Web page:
Regulating Insect Contamination

The US Food and Drug Administration regulates contaminants in food including insects and insect parts. As discussed in a previous post some contamination of our food by insects is unavoidable. However, the amount of contamination can be limited by good processing practice. The FDA created the Food Defect Action Level as a legal standard that processors must meet through good sanitary practices. Contamination above the allowable level is considered evidence of unsanitary processing conditions. Products processed under unsanitary conditions can be recalled and fines can be imposed. Products that do not meet the standard cannot be mixed and diluted in order to meet the standard. If a product deemed unsanitary is mixed with a sanitary product the new product is still deemed unsanitary even if the insect parts are now with the defect standard.

The regulations are available on the FDA website under Title 21, Subpart G: Defect Action Levels. The FDA issues guidelines in to accompany the regulation. The guidelines can be altered to meet changes.  For example, a new invasive pest may cause additional unavoidable contamination and the guidelines adjusted accordingly. Or, new technology may greatly decrease the levels of contamination that can be obtained by good practice and the guidelines adjusted downward. Is it burdensome for processors to meet these regulations? Somewhat. However, having regulations and standards gives the public greater confidence in the food supply. Enforced standards prevent a race to the bottom with processors that don’t follow good practice undercutting the price of those conscientious processors who are using good practices.  These regulations have widespread public support.

TITLE 21–FOOD AND DRUGS
CHAPTER I–FOOD AND DRUG ADMINISTRATION
DEPARTMENT OF HEALTH AND HUMAN SERVICES
SUBCHAPTER B–FOOD FOR HUMAN CONSUMPTION

PART 110 CURRENT GOOD MANUFACTURING PRACTICE IN MANUFACTURING, PACKING, OR HOLDING HUMAN FOOD

Subpart G–Defect Action Levels

Sec. 110.110 Natural or unavoidable defects in food for human use that present no health hazard.

(a) Some foods, even when produced under current good manufacturing practice, contain natural or unavoidable defects that at low levels are not hazardous to health. The Food and Drug Administration establishes maximum levels for these defects in foods produced under current good manufacturing practice and uses these levels in deciding whether to recommend regulatory action.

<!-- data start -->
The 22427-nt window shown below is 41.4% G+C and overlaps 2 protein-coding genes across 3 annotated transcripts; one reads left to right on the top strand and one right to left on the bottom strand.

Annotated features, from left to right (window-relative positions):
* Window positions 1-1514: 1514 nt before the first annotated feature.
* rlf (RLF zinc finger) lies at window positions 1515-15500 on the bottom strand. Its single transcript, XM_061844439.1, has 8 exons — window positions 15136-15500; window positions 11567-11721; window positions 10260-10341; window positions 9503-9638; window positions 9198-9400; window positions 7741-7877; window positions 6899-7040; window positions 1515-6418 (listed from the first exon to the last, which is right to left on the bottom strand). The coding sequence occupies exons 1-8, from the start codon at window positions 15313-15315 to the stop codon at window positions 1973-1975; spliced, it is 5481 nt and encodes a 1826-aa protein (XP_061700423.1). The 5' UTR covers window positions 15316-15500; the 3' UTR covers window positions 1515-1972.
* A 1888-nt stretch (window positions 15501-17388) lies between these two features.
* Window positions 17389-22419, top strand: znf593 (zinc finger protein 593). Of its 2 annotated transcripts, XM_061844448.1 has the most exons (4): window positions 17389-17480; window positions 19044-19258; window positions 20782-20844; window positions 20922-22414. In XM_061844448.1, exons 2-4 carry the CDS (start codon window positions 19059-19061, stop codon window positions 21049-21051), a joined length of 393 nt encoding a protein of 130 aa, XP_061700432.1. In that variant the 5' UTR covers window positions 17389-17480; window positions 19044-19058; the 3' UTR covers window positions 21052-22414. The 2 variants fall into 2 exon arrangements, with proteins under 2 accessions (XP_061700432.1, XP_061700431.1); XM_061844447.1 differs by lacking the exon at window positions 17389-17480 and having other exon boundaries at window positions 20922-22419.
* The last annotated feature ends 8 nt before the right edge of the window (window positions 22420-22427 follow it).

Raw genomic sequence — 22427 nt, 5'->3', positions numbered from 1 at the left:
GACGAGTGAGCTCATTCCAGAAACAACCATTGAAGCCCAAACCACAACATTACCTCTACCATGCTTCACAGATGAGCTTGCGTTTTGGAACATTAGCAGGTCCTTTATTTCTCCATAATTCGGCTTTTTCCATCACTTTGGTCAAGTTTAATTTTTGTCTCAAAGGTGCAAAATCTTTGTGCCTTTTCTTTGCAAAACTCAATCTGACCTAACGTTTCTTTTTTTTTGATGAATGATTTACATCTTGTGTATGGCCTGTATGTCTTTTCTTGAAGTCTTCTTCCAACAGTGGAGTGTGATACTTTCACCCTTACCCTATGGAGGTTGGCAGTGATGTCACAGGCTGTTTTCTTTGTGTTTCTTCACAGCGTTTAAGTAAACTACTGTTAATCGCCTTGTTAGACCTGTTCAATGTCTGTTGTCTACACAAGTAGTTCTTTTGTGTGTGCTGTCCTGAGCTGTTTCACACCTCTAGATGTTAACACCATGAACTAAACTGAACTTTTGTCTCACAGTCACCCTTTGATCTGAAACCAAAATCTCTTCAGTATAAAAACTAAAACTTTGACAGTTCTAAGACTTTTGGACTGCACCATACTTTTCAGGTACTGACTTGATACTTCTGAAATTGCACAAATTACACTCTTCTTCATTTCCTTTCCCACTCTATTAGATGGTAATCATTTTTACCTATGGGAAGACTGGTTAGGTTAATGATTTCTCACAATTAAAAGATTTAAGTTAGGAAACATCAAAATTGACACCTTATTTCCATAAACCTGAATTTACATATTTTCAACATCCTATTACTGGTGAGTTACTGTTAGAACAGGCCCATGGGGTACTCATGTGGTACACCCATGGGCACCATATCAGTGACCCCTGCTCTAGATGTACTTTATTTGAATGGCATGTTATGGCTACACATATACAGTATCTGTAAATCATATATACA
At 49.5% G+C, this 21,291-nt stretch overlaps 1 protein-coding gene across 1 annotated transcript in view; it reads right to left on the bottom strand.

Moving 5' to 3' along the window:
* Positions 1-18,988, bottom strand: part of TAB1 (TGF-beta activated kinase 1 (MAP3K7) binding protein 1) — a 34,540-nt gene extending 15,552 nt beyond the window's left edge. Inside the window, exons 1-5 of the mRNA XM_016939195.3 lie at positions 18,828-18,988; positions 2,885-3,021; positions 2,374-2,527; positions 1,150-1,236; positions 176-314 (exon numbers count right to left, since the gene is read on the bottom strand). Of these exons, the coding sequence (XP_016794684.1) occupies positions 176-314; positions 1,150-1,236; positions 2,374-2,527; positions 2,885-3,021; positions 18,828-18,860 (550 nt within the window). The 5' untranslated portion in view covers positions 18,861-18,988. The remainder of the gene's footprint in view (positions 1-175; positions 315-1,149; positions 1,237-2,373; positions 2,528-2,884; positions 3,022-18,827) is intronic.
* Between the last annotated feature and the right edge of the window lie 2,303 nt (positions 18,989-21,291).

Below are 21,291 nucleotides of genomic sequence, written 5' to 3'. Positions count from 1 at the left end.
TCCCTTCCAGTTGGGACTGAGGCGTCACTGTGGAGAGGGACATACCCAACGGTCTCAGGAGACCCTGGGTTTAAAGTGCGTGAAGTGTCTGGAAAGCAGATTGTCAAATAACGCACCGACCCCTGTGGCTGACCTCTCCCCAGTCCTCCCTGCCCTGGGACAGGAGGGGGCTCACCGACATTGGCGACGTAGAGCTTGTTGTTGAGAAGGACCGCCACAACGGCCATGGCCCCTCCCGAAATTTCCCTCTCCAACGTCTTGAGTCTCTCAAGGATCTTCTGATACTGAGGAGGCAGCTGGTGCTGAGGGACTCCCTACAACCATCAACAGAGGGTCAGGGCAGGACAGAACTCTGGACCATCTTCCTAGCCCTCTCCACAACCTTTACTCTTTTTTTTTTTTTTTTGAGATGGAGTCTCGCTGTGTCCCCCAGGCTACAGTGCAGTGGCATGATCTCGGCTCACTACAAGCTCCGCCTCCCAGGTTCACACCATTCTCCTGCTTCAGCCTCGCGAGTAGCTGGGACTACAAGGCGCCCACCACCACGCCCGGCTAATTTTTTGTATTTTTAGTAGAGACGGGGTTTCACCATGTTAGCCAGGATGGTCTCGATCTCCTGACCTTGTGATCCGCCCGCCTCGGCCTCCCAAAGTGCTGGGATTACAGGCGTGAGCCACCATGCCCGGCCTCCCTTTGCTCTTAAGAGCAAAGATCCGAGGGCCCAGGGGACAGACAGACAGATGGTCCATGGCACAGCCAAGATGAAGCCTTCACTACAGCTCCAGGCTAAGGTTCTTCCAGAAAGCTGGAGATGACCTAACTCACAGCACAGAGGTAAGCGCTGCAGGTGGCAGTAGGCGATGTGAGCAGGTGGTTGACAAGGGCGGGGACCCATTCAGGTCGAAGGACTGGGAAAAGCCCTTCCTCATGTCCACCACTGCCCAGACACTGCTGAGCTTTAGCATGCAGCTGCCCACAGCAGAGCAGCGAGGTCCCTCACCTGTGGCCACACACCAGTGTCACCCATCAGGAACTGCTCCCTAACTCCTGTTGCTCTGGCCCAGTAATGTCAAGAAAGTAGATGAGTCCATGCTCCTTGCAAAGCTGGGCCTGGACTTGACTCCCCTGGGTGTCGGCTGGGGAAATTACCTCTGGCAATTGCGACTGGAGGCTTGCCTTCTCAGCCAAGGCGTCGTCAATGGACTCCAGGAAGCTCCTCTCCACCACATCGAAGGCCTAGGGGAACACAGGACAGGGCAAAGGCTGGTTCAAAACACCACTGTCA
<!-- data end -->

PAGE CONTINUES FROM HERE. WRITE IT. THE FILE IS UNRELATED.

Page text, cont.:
(b) Defect action levels are established for foods whenever it is necessary and feasible to do so. These levels are subject to change upon the development of new technology or the availability of new information.

(c) Compliance with defect action levels does not excuse violation of the requirement in section 402(a)(4) of the act that food not be prepared, packed, or held under unsanitary conditions or the requirements in this part that food manufacturers, distributors, and holders shall observe current good manufacturing practice. Evidence indicating that such a violation exists causes the food to be adulterated within the meaning of the act, even though the amounts of natural or unavoidable defects are lower than the currently established defect action levels. The manufacturer, distributor, and holder of food shall at all times utilize quality control operations that reduce natural or unavoidable defects to the lowest level currently feasible.

(d) The mixing of a food containing defects above the current defect action level with another lot of food is not permitted and renders the final food adulterated within the meaning of the act, regardless of the defect level of the final food.

About jjneal

Jonathan Neal is an Associate Professor of Entomology at Purdue University and author of the textbook, Living With Insects (2010). This blog is a forum to communicate about the intersection of insects with people and policy. This is a personal blog. The opinions and materials posted here are those of the author and are in no way connected with those of my employer.
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